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UK Financial Services set to have challenging 2018 but outlook is better than expected

by LLB Reporter
12th Mar 18 9:51 am

Inflation squeeze predicted to ease but consumer spending likely to be restrained and consumer credit growth set to slow

2018 is set to be another challenging year for UK Financial Services, but the outlook is better than many expected, according to the latest EY ITEM Club outlook for financial services. Although the consumer credit, residential mortgage and business lending markets are all set to have a subdued 2018, the forecast for 2018 and the next few years is better than previously anticipated, due to a stronger than expected economy and the expectation of securing a Brexit implementation period. Inflation is set to fall and interest rates are forecast to rise gradually this year, albeit slowly, and from record lows.

Consumer credit growth to slow for first time in 5 years

2018 is forecast to see annual growth in consumer credit slow for the first time in five years, dropping to 3 per cent and then 2.8 per cent in 2019, as consumers hit the brakes on the amount of debt they hold. This is a fall from the previous highs of 6.9 per cent growth in 2017 and 8 per cent growth in 2016.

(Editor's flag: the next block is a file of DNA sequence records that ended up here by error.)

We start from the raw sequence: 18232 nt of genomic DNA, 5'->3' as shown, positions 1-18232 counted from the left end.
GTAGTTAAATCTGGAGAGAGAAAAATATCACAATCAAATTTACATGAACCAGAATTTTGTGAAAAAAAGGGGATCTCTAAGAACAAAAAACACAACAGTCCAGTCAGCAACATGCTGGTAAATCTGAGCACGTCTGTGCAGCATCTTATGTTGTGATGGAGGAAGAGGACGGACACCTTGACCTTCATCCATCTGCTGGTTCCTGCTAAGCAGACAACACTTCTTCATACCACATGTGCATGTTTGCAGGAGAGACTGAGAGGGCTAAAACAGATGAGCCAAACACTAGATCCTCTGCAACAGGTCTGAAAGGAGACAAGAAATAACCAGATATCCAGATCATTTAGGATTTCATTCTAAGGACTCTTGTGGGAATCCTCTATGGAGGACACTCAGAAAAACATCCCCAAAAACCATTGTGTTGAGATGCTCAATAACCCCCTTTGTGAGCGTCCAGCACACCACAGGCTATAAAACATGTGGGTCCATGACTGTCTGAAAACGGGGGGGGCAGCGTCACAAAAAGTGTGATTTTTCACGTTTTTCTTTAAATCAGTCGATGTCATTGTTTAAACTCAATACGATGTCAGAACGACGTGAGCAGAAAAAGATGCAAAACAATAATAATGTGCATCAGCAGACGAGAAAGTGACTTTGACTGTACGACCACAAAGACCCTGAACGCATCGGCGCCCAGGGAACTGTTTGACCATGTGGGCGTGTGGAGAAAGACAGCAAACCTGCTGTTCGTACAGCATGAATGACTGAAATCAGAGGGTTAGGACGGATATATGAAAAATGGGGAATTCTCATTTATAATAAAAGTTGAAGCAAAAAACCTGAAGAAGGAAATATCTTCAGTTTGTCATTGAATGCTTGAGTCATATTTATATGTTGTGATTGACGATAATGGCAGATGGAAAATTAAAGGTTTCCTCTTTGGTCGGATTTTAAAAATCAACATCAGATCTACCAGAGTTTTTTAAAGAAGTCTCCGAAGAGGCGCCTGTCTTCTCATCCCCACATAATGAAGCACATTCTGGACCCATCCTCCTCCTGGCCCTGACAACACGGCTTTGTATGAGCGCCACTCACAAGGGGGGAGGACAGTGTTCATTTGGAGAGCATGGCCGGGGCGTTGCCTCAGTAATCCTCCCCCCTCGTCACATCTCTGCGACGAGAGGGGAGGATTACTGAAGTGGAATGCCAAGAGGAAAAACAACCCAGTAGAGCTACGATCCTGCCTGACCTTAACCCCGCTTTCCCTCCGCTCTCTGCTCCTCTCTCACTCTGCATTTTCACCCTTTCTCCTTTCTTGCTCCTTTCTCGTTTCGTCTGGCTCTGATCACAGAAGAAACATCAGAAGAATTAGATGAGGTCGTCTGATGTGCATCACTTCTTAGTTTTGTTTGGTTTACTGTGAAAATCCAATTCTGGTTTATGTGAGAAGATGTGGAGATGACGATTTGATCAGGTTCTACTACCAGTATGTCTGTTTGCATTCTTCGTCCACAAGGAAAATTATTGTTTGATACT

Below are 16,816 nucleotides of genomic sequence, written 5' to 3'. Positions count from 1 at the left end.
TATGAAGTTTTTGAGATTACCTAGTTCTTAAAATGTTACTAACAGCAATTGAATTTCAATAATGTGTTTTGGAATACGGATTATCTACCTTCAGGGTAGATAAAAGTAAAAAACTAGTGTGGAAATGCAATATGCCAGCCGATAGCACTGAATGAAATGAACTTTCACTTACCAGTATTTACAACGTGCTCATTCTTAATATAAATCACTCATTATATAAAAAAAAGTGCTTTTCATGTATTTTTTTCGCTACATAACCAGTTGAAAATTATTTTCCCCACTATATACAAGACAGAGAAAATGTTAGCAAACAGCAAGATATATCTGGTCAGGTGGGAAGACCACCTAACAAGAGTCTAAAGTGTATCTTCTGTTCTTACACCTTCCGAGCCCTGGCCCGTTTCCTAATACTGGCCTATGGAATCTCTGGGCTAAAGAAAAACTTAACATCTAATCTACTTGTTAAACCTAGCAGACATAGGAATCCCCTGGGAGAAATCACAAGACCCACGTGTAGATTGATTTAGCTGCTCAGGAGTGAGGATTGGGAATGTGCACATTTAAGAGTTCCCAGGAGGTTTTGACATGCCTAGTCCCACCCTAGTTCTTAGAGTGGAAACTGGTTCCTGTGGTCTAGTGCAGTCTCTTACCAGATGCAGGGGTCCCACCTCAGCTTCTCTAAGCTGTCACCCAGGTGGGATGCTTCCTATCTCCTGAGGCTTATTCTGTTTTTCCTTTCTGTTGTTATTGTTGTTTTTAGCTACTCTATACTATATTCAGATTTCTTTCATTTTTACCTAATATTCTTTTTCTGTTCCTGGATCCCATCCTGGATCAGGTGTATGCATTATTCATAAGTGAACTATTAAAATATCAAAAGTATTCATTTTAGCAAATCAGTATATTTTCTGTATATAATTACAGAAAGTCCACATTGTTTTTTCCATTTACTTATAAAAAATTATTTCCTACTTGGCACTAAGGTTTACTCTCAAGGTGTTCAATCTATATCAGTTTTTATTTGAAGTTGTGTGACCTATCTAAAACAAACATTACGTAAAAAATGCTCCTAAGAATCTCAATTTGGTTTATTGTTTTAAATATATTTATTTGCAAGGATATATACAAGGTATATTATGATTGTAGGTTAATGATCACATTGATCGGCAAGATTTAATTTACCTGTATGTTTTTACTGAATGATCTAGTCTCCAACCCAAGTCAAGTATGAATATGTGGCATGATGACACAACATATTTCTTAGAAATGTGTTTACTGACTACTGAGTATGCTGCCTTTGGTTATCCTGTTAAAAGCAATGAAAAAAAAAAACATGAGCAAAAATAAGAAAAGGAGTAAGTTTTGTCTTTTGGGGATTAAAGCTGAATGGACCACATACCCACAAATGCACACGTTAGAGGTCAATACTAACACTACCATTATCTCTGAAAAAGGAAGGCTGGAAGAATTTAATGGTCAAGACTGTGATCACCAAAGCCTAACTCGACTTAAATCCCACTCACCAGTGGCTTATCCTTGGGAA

The stock of consumer loans is to increase only moderately to £213bn in 2018 (from £207bn in 2017), to £219bn in 2019, £226bn in 2020 and £235bn in 2021. Inflation is forecast to drop to 2.5 per cent this year from 2.7 per cent in 2017, which will ease the squeeze on household budgets, but real disposable incomes are forecast to only rise by 1.2 per cent in 2018, constraining consumer’s spending power. As a result, growth in consumer spending remains subdued, rising by 1.3 per cent, compared to 1.7 per cent in 2017 and 2.9 per cent the year before, as consumers look to rein back their spending.  

Omar Ali, EY’s UK Financial Services Managing Partner, comments: “Although inflation will moderate this year, people are clearly taking a more cautious attitude to spending than in recent years. Whether this is in part a by-product of Brexit uncertainty, regulatory interventions, or because rising household debt is now having a material impact on spending habits, it means that banks should expect to expand lending at a slower rate this year.”  

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